On February 3, 2017, the US Department of the Treasury’s Office of Foreign Assets Control (OFAC) designated 25 additional individuals and entities on its list of Specially Designated Nationals and Blocked Persons (SDNs). These designations by themselves do not constitute a departure from past policy or practice, but they might foreshadow the possibility of such a departure.
OFAC stated in an accompanying press release that these individuals and entities were involved in procuring technology and materials to support Iran’s ballistic missile program, and laundering money and procuring goods for Iran’s Islamic Revolutionary Guard Corps-Qods Force (IRGC-QF) and Lebanon’s Hezbollah. These SDN designations block the property within US jurisdiction of the listed individuals and entities and prohibit US persons from dealing with them or any entity owned 50% or more by them. These newly designated persons and entities now trigger potential “secondary sanctions” for any non-US persons that knowingly facilitate significant financial transactions or provide material support for them.
The individuals and entities are located in Iran, Lebanon, the UAE, China, and elsewhere, but their inclusion on the SDN List is not likely to have a significant impact on commerce or other activity involving Iran, and this action does not itself indicate any obvious change in US sanctions policy on Iran. However, an unnamed senior administration official noted that this is only an “initial” step in the US government’s effort to “pressure [Iranian officials] to change their behavior,” and the Trump Administration has been clear that it intends to take a more confrontational stance on Iran than the Obama Administration.
These most recent SDN designations by OFAC were implemented under the authority of Executive Orders 13382 (July 1, 2005) and 13224 (Sept. 23, 2001). These are longstanding authorities that authorize, respectively, sanctions against those involved in proliferation of weapons of mass destruction and ballistic missiles, and those involved in supporting terrorism.
These SDN designations, viewed in isolation, are consistent with longstanding US policy and sanctions authorities. One thing that is noteworthy, though not new, is that OFAC appears to have based some of these sanctions, in part, on transfers to Iran of dual-use and other goods via a China-based network of suppliers. This underscores the importance of conducting end-use and end-user due diligence, even when trading with third countries in items that are not subject to export control licensing requirements.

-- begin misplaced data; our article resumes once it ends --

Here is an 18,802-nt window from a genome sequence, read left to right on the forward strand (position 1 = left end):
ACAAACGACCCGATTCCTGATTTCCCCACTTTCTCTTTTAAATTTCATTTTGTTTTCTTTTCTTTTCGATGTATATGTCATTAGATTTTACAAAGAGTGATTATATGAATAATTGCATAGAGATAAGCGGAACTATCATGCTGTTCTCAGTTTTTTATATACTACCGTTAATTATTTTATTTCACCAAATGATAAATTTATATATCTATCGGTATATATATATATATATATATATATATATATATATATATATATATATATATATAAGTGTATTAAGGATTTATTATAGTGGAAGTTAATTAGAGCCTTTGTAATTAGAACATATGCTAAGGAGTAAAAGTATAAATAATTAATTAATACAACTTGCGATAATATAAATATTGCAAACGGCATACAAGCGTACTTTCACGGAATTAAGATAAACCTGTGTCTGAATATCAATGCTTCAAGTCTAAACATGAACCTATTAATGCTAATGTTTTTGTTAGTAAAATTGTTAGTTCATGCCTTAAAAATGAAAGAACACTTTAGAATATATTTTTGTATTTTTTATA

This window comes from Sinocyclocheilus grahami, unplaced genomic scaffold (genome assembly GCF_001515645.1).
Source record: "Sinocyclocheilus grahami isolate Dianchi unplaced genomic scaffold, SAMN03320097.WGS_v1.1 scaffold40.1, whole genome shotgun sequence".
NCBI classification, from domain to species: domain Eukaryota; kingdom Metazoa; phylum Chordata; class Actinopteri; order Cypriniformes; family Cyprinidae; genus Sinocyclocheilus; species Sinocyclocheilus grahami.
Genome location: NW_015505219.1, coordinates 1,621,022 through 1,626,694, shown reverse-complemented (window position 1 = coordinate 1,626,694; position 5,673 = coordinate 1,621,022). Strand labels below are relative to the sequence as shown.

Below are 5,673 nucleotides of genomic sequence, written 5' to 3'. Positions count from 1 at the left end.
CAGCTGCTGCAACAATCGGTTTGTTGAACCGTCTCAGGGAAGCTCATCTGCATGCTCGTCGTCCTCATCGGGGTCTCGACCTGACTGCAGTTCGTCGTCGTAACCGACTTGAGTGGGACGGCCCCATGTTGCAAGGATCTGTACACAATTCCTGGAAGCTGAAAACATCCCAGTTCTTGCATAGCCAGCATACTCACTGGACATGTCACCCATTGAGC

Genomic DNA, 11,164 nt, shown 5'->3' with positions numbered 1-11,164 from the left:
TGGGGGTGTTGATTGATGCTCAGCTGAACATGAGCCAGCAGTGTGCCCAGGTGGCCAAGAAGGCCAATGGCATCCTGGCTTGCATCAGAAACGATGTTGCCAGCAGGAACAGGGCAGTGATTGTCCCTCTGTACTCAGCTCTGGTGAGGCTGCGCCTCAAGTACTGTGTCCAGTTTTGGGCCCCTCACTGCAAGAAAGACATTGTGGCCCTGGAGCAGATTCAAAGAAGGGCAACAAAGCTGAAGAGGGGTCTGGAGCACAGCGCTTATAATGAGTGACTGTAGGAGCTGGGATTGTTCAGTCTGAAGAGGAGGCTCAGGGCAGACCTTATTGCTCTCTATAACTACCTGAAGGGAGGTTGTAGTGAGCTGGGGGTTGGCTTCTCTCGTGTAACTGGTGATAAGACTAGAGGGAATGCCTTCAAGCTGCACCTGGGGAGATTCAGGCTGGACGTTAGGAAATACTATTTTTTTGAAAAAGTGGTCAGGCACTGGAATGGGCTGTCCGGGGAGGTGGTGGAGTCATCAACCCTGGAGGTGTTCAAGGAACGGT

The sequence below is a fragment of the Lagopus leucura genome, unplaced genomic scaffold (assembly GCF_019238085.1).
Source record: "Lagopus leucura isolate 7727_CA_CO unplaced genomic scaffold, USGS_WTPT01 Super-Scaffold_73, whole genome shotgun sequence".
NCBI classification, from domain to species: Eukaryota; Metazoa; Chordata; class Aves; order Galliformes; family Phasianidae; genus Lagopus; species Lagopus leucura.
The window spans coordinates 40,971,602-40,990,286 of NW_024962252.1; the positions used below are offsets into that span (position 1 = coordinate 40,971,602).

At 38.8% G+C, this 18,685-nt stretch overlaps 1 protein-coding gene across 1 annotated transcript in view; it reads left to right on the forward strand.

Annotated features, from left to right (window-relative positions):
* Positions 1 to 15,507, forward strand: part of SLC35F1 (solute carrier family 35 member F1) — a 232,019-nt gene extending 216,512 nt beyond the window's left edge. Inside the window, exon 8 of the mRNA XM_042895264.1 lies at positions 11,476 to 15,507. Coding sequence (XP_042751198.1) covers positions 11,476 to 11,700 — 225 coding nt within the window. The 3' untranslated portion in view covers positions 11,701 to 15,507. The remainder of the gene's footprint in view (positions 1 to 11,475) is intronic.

These sanctions designations themselves do not indicate any change in the Obama Administration’s stated policy of enforcing the sanctions authorities that remained in force after January 2016, when the JCPOA took effect, including those related to ballistic missiles, support for terrorist groups, regional destabilization, and human rights abuses. This most recent move by OFAC comes in the wake of another test by Iran of medium-range ballistic missiles (MRBMs) on January 29, 2017. OFAC had announced similar SDN designations under the Obama Administration in January and March of 2016, following similar MRBM launches.
These sanctions also do not necessarily represent an additional step towards challenging the JCPOA, which President Trump has suggested he plans to do in the future. OFAC’s press release states its position that these new sanctions are “fully consistent” with US commitments under the JCPOA, although Iranian officials have disagreed with that position, and generally consider any new designations to be inconsistent with the deal. Likewise, Iran has taken the position that its ballistic missile tests do not violate its own commitments under the JCPOA, and has pledged to continue them. Trump Administration officials have called Iran’s recent missile tests a “violation” of the deal, as have Israeli officials. UN Security Council Resolution 2231 (July 20, 2015), which endorsed and set the groundwork for the implementation of the JCPOA, “called upon [Iran] not to undertake any activity related to ballistic missiles designed to be capable of delivering nuclear weapons” for eight years after the adoption of the JCPOA on October 18, 2015. That language does not provide a clear legal basis for the United States to move to terminate the JCPOA on the basis of Iran’s ballistic missile activity, even if such missiles were nuclear-capable, which is a matter of factual dispute between the United States and Iran.
The bigger stories to watch over the coming weeks and months are whether the Trump Administration, or Congress, take steps to expand the scope of US sanctions on Iran in new and material ways. Enforcing existing authorities in typical ways is not a departure from longstanding US policy; nor is it likely to present a real challenge to the JCPOA. But if the United States were to impose new and different sanctions on activity involving Iran, or if the Iranians were to take significant steps in the nuclear or missile arena, or even with respect to conventional weapons, we could see more dramatic deterioration of the US and Iranian understanding of the boundaries of the JCPOA.